Counties Address Concerns Over Holes in Mail-In Ballots

Republican distrust of the election process is at an all-time high. With the recall election of Gov. Gavin Newsom just weeks away, conservatives are expressing a new fear — that a pair of holes on mail-in ballot envelopes could reveal how they voted and be used to disenfranchise their votes.

The concerns originated with a TikTok video that was shared by Donald Trump’s former acting intelligence director Ric Grennel.

"This is the sketchy part. This is the crazy part," the woman in the video says.

"You have to pay attention to these two holes that are in the front of the envelope. You can see if someone, from the outside of the mail-in ballot, you can see if somebody has voted yes to recall Newsom. This is very sketchy and irresponsible in my opinion, but this is asking for fraud."

Newsom “needs to be asked if his team did this on purpose. This is cheating,” said Grennel.

We tried it on our own LA County ballot envelope. To position the ballot so that a “yes” selection can be viewed through the hole, the front of the ballot must be facing the back. To ensure privacy, voters should make sure the front of the ballot is facing the front of the envelope.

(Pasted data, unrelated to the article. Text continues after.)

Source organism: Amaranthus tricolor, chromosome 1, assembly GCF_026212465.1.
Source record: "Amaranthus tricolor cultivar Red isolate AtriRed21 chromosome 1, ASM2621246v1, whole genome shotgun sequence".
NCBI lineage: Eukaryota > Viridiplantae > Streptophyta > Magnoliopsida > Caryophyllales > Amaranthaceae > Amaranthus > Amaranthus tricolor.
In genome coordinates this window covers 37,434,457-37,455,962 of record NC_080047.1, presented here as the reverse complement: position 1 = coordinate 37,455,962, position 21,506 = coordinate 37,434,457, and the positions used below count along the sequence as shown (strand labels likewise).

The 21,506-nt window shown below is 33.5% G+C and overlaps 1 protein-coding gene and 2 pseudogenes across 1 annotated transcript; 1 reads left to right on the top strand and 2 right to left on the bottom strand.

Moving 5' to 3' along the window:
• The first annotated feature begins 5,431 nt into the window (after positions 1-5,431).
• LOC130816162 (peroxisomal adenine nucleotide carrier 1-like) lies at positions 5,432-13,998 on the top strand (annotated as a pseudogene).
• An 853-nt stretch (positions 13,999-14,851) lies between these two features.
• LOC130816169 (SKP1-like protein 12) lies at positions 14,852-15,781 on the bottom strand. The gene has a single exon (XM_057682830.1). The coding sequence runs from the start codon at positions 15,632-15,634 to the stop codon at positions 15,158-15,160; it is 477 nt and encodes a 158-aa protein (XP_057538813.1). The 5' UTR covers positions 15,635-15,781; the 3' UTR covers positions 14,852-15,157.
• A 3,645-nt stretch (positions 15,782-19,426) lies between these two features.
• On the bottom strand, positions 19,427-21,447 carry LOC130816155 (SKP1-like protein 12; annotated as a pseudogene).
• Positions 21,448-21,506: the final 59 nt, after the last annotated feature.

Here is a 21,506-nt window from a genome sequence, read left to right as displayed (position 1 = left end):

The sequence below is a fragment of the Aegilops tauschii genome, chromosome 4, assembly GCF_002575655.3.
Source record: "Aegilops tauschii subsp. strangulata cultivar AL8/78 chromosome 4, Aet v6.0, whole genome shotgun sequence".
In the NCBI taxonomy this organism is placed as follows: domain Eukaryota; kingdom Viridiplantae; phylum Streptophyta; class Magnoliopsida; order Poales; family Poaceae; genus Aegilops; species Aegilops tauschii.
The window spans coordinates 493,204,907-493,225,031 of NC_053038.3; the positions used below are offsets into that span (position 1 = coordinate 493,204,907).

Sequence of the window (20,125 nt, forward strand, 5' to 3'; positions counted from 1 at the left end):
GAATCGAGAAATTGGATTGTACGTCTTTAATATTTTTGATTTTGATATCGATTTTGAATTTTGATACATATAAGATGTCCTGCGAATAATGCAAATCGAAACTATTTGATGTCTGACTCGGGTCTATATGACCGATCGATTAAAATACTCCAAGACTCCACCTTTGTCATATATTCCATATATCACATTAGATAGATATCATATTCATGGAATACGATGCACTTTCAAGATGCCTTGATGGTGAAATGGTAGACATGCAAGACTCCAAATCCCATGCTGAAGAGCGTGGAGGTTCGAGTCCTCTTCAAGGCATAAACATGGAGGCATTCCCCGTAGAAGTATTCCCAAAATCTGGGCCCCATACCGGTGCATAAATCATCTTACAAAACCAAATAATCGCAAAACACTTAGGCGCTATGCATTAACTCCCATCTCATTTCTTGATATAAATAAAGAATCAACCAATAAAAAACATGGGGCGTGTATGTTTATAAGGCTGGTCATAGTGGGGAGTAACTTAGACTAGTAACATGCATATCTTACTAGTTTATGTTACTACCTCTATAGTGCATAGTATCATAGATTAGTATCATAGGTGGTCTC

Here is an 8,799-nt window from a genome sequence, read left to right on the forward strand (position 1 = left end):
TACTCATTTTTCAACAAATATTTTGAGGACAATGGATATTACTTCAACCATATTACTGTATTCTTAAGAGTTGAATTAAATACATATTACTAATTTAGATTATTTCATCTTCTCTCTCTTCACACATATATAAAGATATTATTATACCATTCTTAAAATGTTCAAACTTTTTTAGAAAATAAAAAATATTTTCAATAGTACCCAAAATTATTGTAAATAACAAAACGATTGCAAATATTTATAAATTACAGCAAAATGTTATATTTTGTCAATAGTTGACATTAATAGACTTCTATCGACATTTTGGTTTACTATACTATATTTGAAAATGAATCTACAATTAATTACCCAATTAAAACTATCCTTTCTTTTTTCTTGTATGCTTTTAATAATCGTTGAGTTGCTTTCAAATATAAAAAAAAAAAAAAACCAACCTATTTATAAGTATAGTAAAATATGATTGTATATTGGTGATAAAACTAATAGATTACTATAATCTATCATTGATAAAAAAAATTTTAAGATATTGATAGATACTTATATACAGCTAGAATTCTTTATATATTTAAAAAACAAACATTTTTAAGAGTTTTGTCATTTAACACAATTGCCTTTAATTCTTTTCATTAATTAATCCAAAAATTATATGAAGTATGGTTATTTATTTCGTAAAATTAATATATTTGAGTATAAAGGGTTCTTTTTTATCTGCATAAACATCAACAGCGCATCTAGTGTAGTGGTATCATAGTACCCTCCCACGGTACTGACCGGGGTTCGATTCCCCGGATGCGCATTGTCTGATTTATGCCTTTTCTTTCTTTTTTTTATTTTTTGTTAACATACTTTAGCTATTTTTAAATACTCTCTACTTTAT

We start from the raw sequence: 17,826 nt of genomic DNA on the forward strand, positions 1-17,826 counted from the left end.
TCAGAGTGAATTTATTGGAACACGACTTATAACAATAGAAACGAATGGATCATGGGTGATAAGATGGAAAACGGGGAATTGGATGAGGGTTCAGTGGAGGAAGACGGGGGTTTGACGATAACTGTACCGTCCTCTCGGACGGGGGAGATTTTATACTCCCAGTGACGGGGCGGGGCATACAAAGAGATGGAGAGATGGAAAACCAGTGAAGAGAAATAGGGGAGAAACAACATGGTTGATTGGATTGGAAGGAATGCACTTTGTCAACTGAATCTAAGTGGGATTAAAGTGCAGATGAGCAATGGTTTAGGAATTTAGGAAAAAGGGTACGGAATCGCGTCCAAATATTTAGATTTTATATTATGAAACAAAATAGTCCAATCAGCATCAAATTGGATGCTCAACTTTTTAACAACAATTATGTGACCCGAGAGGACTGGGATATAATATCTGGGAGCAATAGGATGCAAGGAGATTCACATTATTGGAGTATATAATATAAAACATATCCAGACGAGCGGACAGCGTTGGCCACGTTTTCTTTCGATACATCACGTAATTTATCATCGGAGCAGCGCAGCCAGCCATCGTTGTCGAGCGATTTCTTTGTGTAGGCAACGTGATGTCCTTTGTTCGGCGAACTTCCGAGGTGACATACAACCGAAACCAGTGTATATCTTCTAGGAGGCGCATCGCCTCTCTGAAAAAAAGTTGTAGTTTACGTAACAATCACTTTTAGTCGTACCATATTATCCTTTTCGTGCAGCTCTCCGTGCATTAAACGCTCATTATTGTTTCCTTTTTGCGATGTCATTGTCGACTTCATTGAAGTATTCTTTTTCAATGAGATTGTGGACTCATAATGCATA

LA County isn’t the only one that puts holes through its mail-in envelopes. Conservative Placer County has them too. So do Nevada and Sacramento. While voter selection can potentially be seen on the LA and Placer envelopes, the problem does not appear to affect ballots in Sacramento. Counties such as Orange don’t have the holes at all.

So what are the holes for anyway? Janna Haynes, Sacramento County's voter registration and elections spokesperson, gave the following explanation, which more or less aligns with the response from other counties like LA:

“The first and most important reason is for accessibility for visually impaired voters. We got some feedback from our blind community and from the secretary of state's office that in order for blind voters to be able to identify where the signature line is on the envelope, which is very important for them to sign, that this would provide them some individuality and autonomy to vote on their own.”

The second reason is “that after we open the envelope, take out the ballot and process it, we can visually tell immediately whether or not that envelope is empty to make sure that no ballot paper is left behind.”

This is not the first time ballot holes have raised questions, nor is this an issue limited to counties in the Golden State. In 2016, a TV station in Salt Lake City, Utah ran a story on the holes in ballot envelopes there. Utah election officials had a similar explanation for the circular voids.

“The reason for that is, when they come back to us, we want to make sure, after they're run through our machine and the ballot is removed from the envelope, even though it's an automated process, that there isn't a ballot left in the envelope,” said Salt Lake County Clerk Sherrie Swensen. A series of photos included with the story show black zip ties being used to bind sets of mail-in ballots. The zip ties are strung through the holes. 


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